The answer is obvious, of course: confirmation bias. If the blogger had bothered to really look, he would've noticed White teens engaging in similar behavior time, and time, and time again.

Yet the focus is always on Black youth. Why is that? Whet Moser of Chicago's 312 has a succinct answer:
I'm starting to think that the prevalence of "flash mob"/mugging stories in the local media has a lot to do with the Drudge Report. Let me explain
Moser goes on to discuss the Drudge Report's history of stoking White rage utilizing selective -- if not downright dishonest -- reporting whereby facts are distorted so that the perpetrators seem like a mob even they could hardly be called a couple. Moser also recognizes the problems with over-reporting, as in reporting EVERY story in order to make it appear as if a crime-wave is occurring, even though most of those stories would hardly make the front-page of the city's daily newspaper in which they occurred. It's called exaggeration.

But indeed, this type of reporting is not unique to The Drudge Report. People like the blogger above are guilty of it as well. If you go looking for stories which confirm your own biases, you'll find them, because the world is really that big and so there is always something going on for you to twist to your own purposes. Again, confirmation bias.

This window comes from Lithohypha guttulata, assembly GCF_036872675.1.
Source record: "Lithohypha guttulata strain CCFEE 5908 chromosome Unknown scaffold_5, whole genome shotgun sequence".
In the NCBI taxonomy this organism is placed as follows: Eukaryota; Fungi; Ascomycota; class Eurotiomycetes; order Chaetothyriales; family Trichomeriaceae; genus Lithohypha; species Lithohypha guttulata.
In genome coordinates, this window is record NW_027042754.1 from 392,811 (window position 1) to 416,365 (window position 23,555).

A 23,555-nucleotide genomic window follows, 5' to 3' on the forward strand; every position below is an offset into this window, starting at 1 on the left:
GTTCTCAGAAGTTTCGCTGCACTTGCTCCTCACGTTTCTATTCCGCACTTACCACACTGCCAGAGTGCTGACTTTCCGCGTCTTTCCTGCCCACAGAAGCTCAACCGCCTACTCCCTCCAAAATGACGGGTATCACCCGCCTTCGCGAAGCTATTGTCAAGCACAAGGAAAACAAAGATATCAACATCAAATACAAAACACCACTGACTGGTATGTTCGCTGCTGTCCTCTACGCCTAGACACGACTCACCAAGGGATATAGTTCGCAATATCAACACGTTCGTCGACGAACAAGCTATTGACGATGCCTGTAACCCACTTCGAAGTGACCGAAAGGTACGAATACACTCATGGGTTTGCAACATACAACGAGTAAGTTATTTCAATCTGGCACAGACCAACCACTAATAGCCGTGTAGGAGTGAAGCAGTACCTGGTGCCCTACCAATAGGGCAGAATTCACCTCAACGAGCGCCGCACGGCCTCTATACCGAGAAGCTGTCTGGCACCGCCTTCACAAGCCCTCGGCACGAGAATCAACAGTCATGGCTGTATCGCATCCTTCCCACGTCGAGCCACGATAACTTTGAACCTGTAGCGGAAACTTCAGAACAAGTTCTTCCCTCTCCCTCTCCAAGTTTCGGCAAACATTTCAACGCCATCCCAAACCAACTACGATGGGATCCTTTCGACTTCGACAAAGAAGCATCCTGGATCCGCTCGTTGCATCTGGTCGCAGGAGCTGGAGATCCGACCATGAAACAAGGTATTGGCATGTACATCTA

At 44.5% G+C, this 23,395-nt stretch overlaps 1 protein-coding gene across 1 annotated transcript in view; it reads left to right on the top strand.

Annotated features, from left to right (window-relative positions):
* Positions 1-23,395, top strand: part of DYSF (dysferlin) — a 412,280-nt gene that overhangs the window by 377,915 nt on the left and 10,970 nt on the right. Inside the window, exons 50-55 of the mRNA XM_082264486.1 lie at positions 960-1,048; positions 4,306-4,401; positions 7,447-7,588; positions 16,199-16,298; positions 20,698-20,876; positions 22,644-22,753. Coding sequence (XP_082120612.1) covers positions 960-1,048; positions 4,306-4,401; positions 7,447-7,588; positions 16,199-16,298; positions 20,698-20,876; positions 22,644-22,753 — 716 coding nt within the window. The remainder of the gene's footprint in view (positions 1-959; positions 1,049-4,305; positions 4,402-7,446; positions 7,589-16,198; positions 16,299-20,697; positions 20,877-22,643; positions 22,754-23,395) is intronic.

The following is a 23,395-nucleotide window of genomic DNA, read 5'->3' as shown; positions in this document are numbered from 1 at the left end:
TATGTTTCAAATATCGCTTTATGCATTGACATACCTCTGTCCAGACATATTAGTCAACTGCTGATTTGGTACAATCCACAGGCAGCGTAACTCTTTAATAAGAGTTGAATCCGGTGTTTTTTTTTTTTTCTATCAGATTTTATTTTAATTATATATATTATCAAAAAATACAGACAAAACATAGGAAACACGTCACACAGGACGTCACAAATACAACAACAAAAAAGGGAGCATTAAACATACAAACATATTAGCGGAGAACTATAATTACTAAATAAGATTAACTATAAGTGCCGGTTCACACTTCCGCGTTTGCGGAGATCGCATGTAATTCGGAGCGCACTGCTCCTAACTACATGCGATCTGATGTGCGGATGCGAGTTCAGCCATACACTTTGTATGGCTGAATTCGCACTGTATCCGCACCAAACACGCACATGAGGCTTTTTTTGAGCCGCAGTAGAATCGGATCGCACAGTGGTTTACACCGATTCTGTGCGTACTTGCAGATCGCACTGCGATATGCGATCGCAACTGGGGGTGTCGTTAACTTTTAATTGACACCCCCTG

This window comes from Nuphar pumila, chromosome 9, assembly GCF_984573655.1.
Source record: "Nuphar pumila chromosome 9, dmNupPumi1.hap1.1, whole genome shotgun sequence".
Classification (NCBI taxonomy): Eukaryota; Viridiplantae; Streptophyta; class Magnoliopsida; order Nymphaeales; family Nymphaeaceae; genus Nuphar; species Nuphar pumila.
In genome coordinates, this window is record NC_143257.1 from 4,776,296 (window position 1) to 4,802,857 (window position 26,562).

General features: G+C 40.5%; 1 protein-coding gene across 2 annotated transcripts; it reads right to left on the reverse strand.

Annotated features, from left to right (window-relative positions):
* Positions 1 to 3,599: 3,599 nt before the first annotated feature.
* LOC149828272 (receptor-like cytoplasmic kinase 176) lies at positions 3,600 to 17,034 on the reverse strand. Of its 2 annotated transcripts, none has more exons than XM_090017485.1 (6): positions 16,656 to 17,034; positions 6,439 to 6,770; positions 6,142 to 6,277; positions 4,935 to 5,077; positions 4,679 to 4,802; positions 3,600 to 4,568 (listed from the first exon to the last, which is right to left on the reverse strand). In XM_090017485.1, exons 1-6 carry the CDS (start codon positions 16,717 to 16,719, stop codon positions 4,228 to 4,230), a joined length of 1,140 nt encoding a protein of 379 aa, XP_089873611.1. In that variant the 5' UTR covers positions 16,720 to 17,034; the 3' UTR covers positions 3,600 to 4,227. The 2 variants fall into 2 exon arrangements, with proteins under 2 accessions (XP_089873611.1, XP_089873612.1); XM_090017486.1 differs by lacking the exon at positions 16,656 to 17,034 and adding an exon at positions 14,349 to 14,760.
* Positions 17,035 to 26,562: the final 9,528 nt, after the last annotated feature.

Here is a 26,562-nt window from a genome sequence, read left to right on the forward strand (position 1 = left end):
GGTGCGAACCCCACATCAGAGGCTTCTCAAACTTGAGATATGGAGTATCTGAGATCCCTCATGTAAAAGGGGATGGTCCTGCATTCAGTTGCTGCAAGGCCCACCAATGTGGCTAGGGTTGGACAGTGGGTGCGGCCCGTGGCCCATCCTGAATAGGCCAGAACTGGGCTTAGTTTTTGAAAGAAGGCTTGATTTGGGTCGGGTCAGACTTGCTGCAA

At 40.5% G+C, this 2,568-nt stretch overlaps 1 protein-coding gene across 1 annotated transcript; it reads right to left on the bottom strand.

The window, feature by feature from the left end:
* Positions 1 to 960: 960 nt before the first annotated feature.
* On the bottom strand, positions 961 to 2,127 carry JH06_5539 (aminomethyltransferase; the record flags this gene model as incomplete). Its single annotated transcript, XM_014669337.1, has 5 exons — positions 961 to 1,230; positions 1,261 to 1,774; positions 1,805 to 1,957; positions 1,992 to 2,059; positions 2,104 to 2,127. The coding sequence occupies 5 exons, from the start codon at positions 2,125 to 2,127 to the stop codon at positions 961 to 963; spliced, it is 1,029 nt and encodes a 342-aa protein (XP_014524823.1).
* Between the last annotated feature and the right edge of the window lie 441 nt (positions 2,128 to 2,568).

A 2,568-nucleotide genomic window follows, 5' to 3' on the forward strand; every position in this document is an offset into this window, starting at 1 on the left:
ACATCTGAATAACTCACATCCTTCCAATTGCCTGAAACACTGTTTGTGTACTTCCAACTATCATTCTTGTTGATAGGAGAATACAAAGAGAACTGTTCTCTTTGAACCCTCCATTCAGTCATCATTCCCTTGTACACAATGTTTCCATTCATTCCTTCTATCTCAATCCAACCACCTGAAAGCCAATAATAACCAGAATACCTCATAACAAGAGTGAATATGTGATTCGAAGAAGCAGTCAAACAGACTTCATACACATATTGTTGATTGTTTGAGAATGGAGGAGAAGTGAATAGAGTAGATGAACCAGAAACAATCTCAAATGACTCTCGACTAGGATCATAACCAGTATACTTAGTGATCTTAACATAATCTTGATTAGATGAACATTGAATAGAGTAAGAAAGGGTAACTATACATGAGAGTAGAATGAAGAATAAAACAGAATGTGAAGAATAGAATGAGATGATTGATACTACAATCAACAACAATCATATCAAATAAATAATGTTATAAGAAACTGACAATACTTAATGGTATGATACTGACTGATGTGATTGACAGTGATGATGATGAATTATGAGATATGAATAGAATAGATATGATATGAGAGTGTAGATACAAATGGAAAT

So where is the White Guilt then? Answer: it doesn't exist in this scenario. Politico contributor Mike Miles put it like this:
The latest figures from the FBI, Bureau of Justice Statistics and public health agencies show that among black youth, rates of robbery and serious property offenses are the lowest in more than 40 years ... Violent and other criminal victimizations of young African-Americans have also plummeted to record lows ... Media claims that modern black youth represent a new scourge of cold-eyed killers have been disturbingly routine ... The issue is not that blacks do have higher murder rates. It is an elementary principle of tolerance that individual misbehaviors and disparate statistics on rare crimes do not justify harsh attacks on the entire class or generation of young black men.
 It's clear that White Guilt is a red herring -- albeit a poor one -- designed to distract from the blatant racism employed against an entire group of people. More importantly, it's telling that some focus singularly on Black youth violence to the exclusion of all else: such as poverty, lack of education, inadequate housing, poor law enforcement practices, and a system which condones subtle racism.

But back to youth culture. As shown, all youth engage in violence, regardless of culture (or race). Yet it is supremely ignorant to ascribe this to certain groups of young people over others who just as likely to commit/ not commit these crimes.

Meanwhile, the reason for youth violence escapes those like the blogger above, because while they're too busy attempting to excuse their own racist beliefs about Blacks, the real causes of youth violence are continuing to grow in the dark, unseen and unknown by most.

More to come.


0 footnotes: